Blog Assignment #2 Soldiers Without Swords

1 Mar


” The Black Press” is a piece of  American history few are familiar with as there are just a handful of African-American publications in circulation throughout the country. This film draws on ideas that have been discussed in lab and lecture such as “A Call for Action”, Strength in Numbers, Resistance, dissemination of information,etc….  What resonated with you in this film?  How might ” The Black Press” inform and influence new media outlets?

Please keep your responses to a couple of paragraphs and include your first and last name in the title of the post. Please post your response by 9:00am Monday March 4, 2013.


8 Responses to “Blog Assignment #2 Soldiers Without Swords”

  1. Evelyn ALmonte March 2, 2013 at 9:37 pm #

    What resonated with me the most is the fact that a “Voice” for all people, regardless of race or color has been lost. It is very important to have these voices speaking out all of the time. Today we cannot afford to loose touch with the reality that discrimination and slavery still exists. These are issues that the regular press fails to inform us about. There is women slavery in many countries where females are exploited for sex and money. There is also the issue of children that work at a very young age and are utilized as sex objects. The legacy of Charlotta Bass, Robert Abbot, Edward “Abie” Robinson, George Barbour, Chester Commodore and many other courageous Americans must be kept alive. We must strive to have a “fearless voice” which is able to indicate when discrimination occurs. In this year 2013 there were two relevant issues we must ponder; the white father in a MichiganHospital that indicated that he did not want any African American nurses treating his baby(and it was written on the Nurse Schedule kept by the Hospital) and the man on a commercial plane that slapped a black baby on the face on told his mother to make her little “the N word” shut up. If we let these incidents escalate we will find that we will live in a United States of America with no unity at all. What I am trying to say is “this is not an issue involving just African Americans” but all of us, including Whites, are being discriminated in one way or the other. The baton is there and we have to pick it up otherwise our country will be a total mess.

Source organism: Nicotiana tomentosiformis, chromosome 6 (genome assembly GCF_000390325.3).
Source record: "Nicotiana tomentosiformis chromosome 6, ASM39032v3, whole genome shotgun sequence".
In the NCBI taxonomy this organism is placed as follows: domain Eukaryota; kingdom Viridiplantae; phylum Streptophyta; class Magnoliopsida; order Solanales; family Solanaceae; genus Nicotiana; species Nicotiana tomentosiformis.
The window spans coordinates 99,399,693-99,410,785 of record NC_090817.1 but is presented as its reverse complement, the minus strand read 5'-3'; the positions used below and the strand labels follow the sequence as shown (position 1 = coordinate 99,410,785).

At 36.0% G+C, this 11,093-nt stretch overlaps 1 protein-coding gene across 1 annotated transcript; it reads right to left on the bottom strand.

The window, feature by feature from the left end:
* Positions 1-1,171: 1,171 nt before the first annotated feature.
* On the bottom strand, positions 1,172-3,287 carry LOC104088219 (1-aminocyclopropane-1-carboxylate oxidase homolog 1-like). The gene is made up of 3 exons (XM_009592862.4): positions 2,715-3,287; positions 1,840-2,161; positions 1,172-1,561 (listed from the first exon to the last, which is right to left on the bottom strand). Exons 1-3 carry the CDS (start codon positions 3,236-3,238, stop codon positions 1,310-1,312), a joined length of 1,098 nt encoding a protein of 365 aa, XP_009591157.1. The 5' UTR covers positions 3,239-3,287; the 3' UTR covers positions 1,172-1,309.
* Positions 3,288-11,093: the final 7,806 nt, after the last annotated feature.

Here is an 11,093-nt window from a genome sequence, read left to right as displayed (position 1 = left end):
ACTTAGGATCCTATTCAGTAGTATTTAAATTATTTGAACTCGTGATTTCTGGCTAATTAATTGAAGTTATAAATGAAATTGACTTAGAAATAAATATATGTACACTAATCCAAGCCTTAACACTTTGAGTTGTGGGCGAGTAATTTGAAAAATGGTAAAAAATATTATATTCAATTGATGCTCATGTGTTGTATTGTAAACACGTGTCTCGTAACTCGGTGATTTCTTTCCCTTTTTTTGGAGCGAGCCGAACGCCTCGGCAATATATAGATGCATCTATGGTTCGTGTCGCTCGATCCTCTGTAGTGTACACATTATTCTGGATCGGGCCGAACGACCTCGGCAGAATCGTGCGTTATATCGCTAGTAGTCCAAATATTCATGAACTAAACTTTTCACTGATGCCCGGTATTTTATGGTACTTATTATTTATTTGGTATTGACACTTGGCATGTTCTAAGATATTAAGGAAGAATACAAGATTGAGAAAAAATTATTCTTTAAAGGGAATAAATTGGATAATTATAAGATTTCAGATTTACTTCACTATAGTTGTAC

2. khalidvetro March 4, 2013 at 2:11 am #

    The movie itself was quite insightful, The people that were interviewed throughout the film, as well as what transpired throughout the film. What resonated with me was the struggles that black people were faced with yet they still managed to get past it. The white people had cruel and very oppressing intentions to keep black people under. Some cases of appalling actions were when black people were burned alive, hanged, or lynched for offenses (not crimes) that in today’s age might not have been paid much attention, What really stood out to me out of the entire film was information was passed around about the jobs and possibility of a better life up north. Black people began to move up north from the south and when the white people found out, they did every possible to ensure that black didn’t go up north. This, in turn, allowed the white people to keep blacks in their oppressing and downgrading clutches. Another mentionable yet interesting point of the movie was when the black newspaper was prohibited from being sold and nevertheless, black found a way to get their voice voice, one way or another; using trains as their media distribution.This film opened my eyes, not so much to how black people used to be the bottom of the barrel in society, but rather how people did all they could to keep black people down.

  3. Nashay March 4, 2013 at 4:23 am #


    The film was very interesting to me. Its amazing that something African Americans could not do at one point became every thing to them. Once they could read, and write they took advantage of this craft to create newspapers that spoke for what they African American’s stand for. These soldiers used their pens as a weapon; they were angry but they didn’t create violent acts they just wrote about how they felt. They also used cartoons and drawings as a means of expression. One of the artists in the film was talking about how the white people would portray them as these characters with huge lips, and eyes, and big ears. It was a bit amusing to me when to see that they would draw themselves the same way in their newspaper. They knew they didn’t look that way but they drew themselves like this anyway in a mocking manner and to say how foolish the white peoples image of them were.
    The film mentioned that “black press had attitudes”. This is something that stood out to me because the journalists, and people who the newspaper spoke for had every reason to be mad. They were still fighting for freedom everyday and facing a lot of obstacles. The fact that the press had attitude goes to show how important this meant to them to be heard. If you are putting your all into something, your emotion will reflect through it and this is what I think was happening with the newspapers and other press.